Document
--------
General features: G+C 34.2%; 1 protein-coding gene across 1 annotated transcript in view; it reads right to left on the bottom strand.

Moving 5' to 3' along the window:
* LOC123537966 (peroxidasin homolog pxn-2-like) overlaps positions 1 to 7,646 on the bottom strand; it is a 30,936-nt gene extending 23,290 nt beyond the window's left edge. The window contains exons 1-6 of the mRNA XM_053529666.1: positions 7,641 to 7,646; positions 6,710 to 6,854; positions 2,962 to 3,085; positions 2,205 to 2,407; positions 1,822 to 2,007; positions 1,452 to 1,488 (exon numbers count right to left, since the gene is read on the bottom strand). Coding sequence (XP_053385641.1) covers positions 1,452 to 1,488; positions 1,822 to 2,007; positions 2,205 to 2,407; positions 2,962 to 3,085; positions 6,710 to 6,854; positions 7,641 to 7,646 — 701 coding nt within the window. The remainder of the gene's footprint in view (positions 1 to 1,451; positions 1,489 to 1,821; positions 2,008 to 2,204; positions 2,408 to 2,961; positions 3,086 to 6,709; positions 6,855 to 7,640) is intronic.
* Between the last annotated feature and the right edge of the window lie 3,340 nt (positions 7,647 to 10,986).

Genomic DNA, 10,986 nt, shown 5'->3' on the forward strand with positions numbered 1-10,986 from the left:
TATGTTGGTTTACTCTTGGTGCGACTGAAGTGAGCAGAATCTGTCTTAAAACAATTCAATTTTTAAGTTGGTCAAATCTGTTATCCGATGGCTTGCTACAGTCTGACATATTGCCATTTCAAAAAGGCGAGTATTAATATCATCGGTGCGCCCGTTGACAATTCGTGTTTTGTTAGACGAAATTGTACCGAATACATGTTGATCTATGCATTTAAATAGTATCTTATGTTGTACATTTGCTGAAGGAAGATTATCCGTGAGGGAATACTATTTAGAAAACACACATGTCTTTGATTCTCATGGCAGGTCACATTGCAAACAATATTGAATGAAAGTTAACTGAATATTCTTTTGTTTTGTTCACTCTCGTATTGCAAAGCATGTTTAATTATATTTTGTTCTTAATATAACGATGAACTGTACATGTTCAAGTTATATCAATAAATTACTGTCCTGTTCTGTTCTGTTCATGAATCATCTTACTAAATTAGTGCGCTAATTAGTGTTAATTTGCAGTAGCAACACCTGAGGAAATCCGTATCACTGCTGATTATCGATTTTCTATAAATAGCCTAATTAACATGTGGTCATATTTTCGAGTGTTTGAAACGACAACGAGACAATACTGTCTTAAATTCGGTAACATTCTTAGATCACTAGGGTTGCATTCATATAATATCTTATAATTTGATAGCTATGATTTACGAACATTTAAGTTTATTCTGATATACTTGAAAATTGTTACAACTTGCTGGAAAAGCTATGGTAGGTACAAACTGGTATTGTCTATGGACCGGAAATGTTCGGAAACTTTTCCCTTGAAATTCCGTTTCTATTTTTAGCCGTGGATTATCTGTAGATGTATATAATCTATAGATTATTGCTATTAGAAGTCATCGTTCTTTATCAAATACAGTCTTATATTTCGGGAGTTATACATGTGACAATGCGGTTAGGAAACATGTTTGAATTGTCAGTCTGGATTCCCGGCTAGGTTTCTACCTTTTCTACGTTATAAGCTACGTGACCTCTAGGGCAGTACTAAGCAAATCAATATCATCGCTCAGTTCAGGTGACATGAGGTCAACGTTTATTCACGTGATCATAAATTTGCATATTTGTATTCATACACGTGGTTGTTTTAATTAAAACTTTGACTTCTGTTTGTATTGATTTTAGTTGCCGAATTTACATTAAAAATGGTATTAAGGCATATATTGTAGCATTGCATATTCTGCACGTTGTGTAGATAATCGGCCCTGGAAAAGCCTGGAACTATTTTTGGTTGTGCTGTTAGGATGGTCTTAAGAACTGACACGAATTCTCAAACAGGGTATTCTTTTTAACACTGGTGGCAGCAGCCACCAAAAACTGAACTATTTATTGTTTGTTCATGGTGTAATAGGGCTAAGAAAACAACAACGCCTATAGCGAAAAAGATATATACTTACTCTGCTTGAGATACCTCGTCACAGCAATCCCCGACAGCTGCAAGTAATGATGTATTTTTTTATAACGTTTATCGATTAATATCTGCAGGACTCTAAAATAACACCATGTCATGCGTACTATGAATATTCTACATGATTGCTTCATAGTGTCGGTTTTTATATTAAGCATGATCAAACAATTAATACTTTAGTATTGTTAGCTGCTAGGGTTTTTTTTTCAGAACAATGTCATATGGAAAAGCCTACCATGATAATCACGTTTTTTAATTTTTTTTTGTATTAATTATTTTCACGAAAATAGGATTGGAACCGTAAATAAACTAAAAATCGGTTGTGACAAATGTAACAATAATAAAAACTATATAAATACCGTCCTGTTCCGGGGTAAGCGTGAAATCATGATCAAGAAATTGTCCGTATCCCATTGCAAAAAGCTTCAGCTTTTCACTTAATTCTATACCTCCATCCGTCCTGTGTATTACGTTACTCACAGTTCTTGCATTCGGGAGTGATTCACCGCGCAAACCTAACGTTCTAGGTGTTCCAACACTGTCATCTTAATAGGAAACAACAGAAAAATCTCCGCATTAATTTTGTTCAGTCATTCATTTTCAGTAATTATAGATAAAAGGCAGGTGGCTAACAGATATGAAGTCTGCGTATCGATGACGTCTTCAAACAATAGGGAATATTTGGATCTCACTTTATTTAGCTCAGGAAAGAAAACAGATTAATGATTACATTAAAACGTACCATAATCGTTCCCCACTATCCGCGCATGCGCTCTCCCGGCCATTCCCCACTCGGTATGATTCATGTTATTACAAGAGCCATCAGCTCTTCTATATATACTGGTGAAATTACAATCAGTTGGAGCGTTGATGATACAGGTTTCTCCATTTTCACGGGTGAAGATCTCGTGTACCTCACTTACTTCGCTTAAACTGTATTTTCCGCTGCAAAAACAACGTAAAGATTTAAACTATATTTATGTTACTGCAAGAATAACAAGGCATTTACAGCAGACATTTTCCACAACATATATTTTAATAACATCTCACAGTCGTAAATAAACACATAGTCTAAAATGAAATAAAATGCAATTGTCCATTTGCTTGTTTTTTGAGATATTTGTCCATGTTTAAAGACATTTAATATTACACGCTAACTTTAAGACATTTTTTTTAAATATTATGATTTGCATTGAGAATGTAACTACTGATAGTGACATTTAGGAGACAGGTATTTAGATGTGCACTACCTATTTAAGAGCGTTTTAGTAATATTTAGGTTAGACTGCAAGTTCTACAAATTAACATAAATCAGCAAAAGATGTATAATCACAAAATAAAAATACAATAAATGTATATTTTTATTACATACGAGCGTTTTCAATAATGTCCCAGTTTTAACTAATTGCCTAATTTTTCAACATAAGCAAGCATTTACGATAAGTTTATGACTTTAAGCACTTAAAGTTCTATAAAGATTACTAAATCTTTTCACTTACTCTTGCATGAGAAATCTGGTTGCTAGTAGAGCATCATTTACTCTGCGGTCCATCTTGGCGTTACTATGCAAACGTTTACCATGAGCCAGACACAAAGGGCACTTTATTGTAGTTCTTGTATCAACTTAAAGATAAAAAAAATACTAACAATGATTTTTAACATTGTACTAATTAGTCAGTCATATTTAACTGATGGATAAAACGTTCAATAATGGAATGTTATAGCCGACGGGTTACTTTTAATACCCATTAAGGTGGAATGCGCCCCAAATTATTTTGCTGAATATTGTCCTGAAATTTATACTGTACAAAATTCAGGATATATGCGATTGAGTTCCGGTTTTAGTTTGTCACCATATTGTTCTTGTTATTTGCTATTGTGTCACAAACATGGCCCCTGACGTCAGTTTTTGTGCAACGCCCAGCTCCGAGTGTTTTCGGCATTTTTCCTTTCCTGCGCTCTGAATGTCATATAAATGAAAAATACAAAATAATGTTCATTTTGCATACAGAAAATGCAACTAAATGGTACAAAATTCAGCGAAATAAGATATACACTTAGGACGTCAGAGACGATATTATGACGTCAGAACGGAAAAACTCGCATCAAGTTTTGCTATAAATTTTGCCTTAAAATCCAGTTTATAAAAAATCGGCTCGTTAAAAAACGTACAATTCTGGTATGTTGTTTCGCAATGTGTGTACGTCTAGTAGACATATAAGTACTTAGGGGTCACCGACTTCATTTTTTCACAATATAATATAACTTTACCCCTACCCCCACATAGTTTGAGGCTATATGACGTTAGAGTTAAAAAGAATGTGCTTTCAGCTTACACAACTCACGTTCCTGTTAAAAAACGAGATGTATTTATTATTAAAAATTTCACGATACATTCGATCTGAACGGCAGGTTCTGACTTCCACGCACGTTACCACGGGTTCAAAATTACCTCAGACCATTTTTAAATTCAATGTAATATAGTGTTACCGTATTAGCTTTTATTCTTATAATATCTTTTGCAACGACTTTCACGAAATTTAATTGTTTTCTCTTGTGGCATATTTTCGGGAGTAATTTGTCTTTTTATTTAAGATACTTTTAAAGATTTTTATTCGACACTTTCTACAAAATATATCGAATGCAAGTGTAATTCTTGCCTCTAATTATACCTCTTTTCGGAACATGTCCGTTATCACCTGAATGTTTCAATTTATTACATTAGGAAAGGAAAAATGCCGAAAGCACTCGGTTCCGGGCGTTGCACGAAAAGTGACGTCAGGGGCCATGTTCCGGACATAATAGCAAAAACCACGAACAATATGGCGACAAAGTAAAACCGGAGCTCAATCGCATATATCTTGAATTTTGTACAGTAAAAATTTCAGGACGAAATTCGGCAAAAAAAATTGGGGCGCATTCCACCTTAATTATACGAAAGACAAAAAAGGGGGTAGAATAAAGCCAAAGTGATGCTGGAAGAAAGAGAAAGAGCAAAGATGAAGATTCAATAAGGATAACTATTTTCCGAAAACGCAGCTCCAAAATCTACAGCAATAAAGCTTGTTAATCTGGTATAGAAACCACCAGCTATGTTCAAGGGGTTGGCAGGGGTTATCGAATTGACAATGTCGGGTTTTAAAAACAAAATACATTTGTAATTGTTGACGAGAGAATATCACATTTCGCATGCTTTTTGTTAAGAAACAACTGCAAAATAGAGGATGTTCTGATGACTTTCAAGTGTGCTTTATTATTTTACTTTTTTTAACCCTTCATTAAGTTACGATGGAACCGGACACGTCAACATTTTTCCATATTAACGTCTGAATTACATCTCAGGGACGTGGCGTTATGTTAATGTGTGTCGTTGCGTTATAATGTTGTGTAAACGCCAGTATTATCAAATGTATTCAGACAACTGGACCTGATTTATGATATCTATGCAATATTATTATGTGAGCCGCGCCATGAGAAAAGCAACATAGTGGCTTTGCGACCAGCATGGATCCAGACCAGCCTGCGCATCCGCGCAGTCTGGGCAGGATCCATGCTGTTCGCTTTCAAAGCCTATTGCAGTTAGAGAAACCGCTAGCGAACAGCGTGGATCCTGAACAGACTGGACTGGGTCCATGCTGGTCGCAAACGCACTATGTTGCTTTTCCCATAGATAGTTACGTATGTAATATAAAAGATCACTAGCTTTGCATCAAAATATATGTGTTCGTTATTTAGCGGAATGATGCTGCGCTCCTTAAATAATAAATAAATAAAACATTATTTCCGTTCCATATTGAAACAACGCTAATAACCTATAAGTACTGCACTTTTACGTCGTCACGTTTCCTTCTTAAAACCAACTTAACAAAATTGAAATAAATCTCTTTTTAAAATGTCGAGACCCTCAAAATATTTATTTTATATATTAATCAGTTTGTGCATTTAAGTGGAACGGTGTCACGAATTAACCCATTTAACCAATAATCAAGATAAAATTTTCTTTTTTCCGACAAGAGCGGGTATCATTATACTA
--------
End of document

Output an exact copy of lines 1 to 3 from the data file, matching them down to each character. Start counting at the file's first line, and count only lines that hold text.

General features: G+C 34.2%; 1 protein-coding gene across 1 annotated transcript in view; it reads right to left on the bottom strand.

Moving 5' to 3' along the window:
* LOC123537966 (peroxidasin homolog pxn-2-like) overlaps positions 1 to 7,646 on the bottom strand; it is a 30,936-nt gene extending 23,290 nt beyond the window's left edge. The window contains exons 1-6 of the mRNA XM_053529666.1: positions 7,641 to 7,646; positions 6,710 to 6,854; positions 2,962 to 3,085; positions 2,205 to 2,407; positions 1,822 to 2,007; positions 1,452 to 1,488 (exon numbers count right to left, since the gene is read on the bottom strand). Coding sequence (XP_053385641.1) covers positions 1,452 to 1,488; positions 1,822 to 2,007; positions 2,205 to 2,407; positions 2,962 to 3,085; positions 6,710 to 6,854; positions 7,641 to 7,646 — 701 coding nt within the window. The remainder of the gene's footprint in view (positions 1 to 1,451; positions 1,489 to 1,821; positions 2,008 to 2,204; positions 2,408 to 2,961; positions 3,086 to 6,709; positions 6,855 to 7,640) is intronic.